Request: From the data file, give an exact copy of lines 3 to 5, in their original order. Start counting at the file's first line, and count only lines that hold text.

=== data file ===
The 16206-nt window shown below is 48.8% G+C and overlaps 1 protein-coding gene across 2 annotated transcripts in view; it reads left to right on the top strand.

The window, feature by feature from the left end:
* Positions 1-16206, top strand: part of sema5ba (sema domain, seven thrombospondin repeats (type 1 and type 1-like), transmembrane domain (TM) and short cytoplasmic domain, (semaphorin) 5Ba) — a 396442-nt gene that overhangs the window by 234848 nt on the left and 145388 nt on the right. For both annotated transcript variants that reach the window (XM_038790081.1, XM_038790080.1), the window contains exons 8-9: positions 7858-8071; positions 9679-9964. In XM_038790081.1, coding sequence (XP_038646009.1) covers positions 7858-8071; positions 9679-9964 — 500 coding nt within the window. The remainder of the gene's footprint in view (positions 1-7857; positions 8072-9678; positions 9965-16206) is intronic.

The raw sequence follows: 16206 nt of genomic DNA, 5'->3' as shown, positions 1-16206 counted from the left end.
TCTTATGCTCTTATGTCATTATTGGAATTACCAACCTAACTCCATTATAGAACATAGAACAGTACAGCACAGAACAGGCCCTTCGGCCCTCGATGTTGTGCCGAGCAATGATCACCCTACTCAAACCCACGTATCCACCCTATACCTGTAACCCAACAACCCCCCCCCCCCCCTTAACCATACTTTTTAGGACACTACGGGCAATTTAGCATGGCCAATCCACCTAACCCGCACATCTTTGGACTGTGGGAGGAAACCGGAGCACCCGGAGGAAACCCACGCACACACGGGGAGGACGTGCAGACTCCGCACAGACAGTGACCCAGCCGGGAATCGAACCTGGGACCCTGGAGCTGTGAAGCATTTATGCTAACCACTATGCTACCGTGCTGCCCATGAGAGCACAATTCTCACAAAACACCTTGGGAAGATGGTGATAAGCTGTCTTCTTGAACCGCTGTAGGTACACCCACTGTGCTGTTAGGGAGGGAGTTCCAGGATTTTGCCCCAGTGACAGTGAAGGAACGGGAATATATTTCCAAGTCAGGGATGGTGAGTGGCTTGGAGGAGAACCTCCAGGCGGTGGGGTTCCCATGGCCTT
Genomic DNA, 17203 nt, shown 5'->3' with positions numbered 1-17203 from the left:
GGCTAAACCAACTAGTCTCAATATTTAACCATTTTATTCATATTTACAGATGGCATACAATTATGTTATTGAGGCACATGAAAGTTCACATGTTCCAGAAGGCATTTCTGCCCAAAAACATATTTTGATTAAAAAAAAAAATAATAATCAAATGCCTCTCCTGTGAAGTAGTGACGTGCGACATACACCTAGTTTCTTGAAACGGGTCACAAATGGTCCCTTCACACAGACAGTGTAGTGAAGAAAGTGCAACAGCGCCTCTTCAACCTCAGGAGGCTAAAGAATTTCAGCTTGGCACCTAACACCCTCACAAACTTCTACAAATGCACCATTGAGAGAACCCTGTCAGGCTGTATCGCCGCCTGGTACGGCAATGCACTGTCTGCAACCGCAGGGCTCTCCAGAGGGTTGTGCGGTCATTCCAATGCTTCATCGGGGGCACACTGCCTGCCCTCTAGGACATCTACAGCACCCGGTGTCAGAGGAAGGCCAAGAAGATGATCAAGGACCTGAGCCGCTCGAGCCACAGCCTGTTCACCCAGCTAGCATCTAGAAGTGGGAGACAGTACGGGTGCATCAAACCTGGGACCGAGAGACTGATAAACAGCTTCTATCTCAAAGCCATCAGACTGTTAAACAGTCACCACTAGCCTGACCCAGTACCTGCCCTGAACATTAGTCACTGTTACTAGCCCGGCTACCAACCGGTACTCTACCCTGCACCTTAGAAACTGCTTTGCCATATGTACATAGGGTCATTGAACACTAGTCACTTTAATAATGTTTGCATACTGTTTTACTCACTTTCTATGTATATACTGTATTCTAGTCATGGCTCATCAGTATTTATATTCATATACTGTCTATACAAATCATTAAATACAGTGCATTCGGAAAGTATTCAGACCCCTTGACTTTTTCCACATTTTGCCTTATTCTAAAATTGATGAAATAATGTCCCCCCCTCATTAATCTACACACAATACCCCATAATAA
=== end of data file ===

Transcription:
* Positions 1-16206, top strand: part of sema5ba (sema domain, seven thrombospondin repeats (type 1 and type 1-like), transmembrane domain (TM) and short cytoplasmic domain, (semaphorin) 5Ba) — a 396442-nt gene that overhangs the window by 234848 nt on the left and 145388 nt on the right. For both annotated transcript variants that reach the window (XM_038790081.1, XM_038790080.1), the window contains exons 8-9: positions 7858-8071; positions 9679-9964. In XM_038790081.1, coding sequence (XP_038646009.1) covers positions 7858-8071; positions 9679-9964 — 500 coding nt within the window. The remainder of the gene's footprint in view (positions 1-7857; positions 8072-9678; positions 9965-16206) is intronic.

The raw sequence follows: 16206 nt of genomic DNA, 5'->3' as shown, positions 1-16206 counted from the left end.
TCTTATGCTCTTATGTCATTATTGGAATTACCAACCTAACTCCATTATAGAACATAGAACAGTACAGCACAGAACAGGCCCTTCGGCCCTCGATGTTGTGCCGAGCAATGATCACCCTACTCAAACCCACGTATCCACCCTATACCTGTAACCCAACAACCCCCCCCCCCCCCTTAACCATACTTTTTAGGACACTACGGGCAATTTAGCATGGCCAATCCACCTAACCCGCACATCTTTGGACTGTGGGAGGAAACCGGAGCACCCGGAGGAAACCCACGCACACACGGGGAGGACGTGCAGACTCCGCACAGACAGTGACCCAGCCGGGAATCGAACCTGGGACCCTGGAGCTGTGAAGCATTTATGCTAACCACTATGCTACCGTGCTGCCCATGAGAGCACAATTCTCACAAAACACCTTGGGAAGATGGTGATAAGCTGTCTTCTTGAACCGCTGTAGGTACACCCACTGTGCTGTTAGGGAGGGAGTTCCAGGATTTTGCCCCAGTGACAGTGAAGGAACGGGAATATATTTCCAAGTCAGGGATGGTGAGTGGCTTGGAGGAGAACCTCCAGGCGGTGGGGTTCCCATGGCCTT